Saturn's geyser moon Enceladus shows off for Cassini

October 4, 2011
Cassini sees jets of water vapor and ice from Enceladus. Image credit: NASA/JPL-Caltech/Space Science Institute

( -- NASA's Cassini spacecraft successfully completed its Oct. 1 flyby of Saturn's moon Enceladus and its jets of water vapor and ice. At its closest approach, the spacecraft flew approximately 62 miles (100 kilometers) above the moon's surface. The close approach was designed to give some of Cassini's instruments, including the ion and neutral mass spectrometer, the chance to "taste" the jets themselves.

At a higher vantage point during the encounter, Cassini's high-resolution camera captured pictures of the jets emanating from the moon's south polar region. The latest raw images of Enceladus are online.

The images of the surface include previously seen leading-hemisphere terrain. However, during this encounter, multi-spectral imaging of these terrains extended farther into the ultraviolet region of the electromagnetic spectrum than had previously been achieved at this resolution. By looking at the surface at , scientists can better detect the difference between surface materials and shadows than they can at , where icy materials are highly reflective and shadows are washed out. With both ultraviolet and visible images of the same terrain available to them, scientists will better understand how the surface coverage of icy particles coming from the vents and plumes changes with terrain type and age.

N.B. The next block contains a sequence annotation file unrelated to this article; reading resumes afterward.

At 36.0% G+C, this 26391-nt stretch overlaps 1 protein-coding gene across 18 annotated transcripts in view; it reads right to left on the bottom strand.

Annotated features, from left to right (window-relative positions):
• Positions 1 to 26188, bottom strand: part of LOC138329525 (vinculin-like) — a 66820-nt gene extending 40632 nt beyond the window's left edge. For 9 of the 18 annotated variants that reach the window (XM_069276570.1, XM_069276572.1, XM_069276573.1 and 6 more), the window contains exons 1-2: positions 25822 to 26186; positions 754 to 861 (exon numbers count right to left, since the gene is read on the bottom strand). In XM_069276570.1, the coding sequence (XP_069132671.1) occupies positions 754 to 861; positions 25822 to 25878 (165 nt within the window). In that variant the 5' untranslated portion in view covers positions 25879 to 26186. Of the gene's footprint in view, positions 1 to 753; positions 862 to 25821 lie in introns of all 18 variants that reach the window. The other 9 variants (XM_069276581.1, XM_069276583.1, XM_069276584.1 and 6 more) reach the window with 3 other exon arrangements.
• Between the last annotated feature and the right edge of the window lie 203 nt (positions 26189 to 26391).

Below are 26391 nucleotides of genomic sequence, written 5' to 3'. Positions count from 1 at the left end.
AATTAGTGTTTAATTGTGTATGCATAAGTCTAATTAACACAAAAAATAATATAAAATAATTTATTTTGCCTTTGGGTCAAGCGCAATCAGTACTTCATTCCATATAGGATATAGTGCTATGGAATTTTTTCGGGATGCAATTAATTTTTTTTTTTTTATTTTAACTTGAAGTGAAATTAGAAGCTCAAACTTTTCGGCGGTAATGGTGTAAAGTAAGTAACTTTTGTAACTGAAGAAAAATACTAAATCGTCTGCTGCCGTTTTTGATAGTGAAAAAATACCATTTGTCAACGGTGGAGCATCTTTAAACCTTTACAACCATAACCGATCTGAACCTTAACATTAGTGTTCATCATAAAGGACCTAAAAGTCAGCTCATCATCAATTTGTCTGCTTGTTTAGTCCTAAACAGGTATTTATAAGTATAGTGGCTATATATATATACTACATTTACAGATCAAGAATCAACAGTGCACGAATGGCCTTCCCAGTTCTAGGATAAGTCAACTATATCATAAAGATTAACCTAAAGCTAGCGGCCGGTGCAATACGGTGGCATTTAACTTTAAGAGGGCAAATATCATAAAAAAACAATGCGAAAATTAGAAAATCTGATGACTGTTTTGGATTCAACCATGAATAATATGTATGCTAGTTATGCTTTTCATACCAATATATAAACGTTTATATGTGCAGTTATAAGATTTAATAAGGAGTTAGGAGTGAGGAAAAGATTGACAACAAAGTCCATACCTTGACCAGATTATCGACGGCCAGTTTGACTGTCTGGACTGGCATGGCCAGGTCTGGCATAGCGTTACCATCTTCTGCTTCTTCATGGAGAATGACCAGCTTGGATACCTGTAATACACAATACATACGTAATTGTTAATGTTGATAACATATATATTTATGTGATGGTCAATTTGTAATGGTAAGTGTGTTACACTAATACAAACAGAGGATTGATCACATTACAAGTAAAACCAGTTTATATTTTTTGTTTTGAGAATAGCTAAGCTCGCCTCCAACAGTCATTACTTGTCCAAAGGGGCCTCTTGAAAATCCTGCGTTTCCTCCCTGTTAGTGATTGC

Cassini's next pass of this fascinating moon will be Oct. 19, when the spacecraft flies by at an altitude of approximately 765 miles (1231 kilometers).

The Cassini-Huygens mission is a cooperative project of NASA, the European Space Agency and the Italian Space Agency. The Jet Propulsion Laboratory, a division of the California Institute of Technology in Pasadena, manages the mission for NASA's Science Mission Directorate, Washington. The and its two onboard cameras were designed, developed and assembled at JPL. The imaging operations center is based at the in Boulder, Colo. The Ion and Neutral Mass Spectrometer science team is based at the Southwest Research Institute, San Antonio, Texas.

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not rated yet Oct 05, 2011
Could anyone explain how the water on Enceladus is constantly replenished as it has supposedly been spewing water for many millions of years. A moon the size of Arizona would have spent its supply relatively quickly without replenishement!

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